That wall protects us. It is bolstered by words like "overshare" and acronyms like TMI. That wall keeps us as private people and prevents us from overstepping bounds on a first date. Some things just aren't fodder for conversation in polite society -- SNL is satire, people, not a trendsetter deciding what makes for acceptable small talk. It points out what is wrong, not what should be right. It pushes boundaries so that we remember that they exist, not so that we abandon them.

Under the law there is an important distinction between public and private people. If we make it a practice to tell the world about every sneeze or the quality of every time we pass gas, how can we expect any right to privacy or to maintain our claim as a private person? We bemoan colleges' or prospective employers' practices of reviewing our online presence when making decisions about our fates. We tell our children not to post embarrassing or incriminating statements or pictures because "the internet is forever" (which, by the way, it isn't). But we put every selfie out there when troll for likes. We want public approbation and validation while still expecting that we have a right to be left alone.

I work hard to craft a public character. I have to decide what you will know about me and what you won't. You see what I want you to see and it may or may not be identical with the person I "really" am when I show myself off in various stages of real life. Different people who see me online from different angles will see a different person; at least that's my intent. And sometimes I fail at that. But I have not dropped all pretense and decided to publicize my every move, meal and mood. If it looks that way then I am doing a good job at shaping my own PR. But I get the sense that other people are not trying to be as wilfully crafty in their selection of detail to fly high for all to salute.

If and when I meet the girl for whom the menarche party was thrown, can I ask her about her period right off? She has chosen to make her privates public. When I see someone who has taken a selfie to promote her prominent backside, can I start the conversation with something focused on her appearance? She has chosen to make that what I see and how I should judge her, so I'm not the misogynistic pig, right?

The advent of social media has given us all a voice, and that's fabulous. I can rant about the trivia which annoys me. You can post a video of a goat saying "I love you" and another person can post news about his experiences in a totalitarian regime -- news that would be choked off by official news venues. But having a voice also means knowing when not to speak, or at least, when to whisper.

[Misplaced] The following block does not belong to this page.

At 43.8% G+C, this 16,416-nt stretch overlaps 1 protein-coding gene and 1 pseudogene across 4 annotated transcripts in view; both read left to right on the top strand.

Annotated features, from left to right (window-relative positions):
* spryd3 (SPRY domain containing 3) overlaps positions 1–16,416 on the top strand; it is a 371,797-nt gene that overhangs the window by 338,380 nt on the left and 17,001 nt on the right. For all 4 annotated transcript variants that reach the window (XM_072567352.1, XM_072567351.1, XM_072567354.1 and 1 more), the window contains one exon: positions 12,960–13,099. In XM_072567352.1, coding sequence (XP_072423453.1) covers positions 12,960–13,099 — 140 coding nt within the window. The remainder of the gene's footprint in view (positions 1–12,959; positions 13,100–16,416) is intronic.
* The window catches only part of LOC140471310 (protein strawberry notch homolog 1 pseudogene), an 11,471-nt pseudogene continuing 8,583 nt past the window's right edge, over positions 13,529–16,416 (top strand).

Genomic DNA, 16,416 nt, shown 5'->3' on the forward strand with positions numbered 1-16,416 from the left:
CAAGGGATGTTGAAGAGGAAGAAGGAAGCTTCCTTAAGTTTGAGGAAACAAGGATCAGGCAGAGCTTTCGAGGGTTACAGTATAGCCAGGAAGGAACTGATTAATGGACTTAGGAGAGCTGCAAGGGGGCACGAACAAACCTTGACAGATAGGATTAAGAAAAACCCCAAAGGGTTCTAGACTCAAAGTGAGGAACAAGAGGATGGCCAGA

Monday, January 9, 2017

Separated at birthday

In the midst of a world rocked by the horrific and driven by the substantial issues of our day, I continue to focus on the trivia. So that you won't have to.

You're welcome.

In my local paper, right near the comics and he crossword puzzle there is a curious listing. Celebrity birthdays. The paper lists all the celebrities who have a birthday on a certain day. And I read it.

I don't like birthdays. I find them silly and useless. I'm sure I have ranted about them somewhere and if you see me in person, be assured, I will bring it up. And yet, I look at the list whenever I happen o read a local paper. I just don't know why.

And the same thing happens on Facebook -- celebrity birthdays are marked and become trending topics and I am too much of an idiot to ignore them. Today is Jimmy Page's birthday, by the way. But it gets worse.

Every year, when my birthday rolls around, I either find a newspaper or check a website to see who shares a birthday with me. Like it matters. like it will change one year to the next. I'm not getting a card from these people (and the ones I send don't seem to reach them, as each on is filled with reasons that they should call me, and yet none has), nor do I subscribe to any sort of zodiacal significance which would make me, in any real sense, similar to others who were born on the same day as I. Also, the odds that a new celebrity will emerge who shares my birthday is low, and even more meaningless, not just in part because I find the entire concept of celebrity to be a sham at best and a meaningless bit of idol worship at slightly less than best. So why do I check?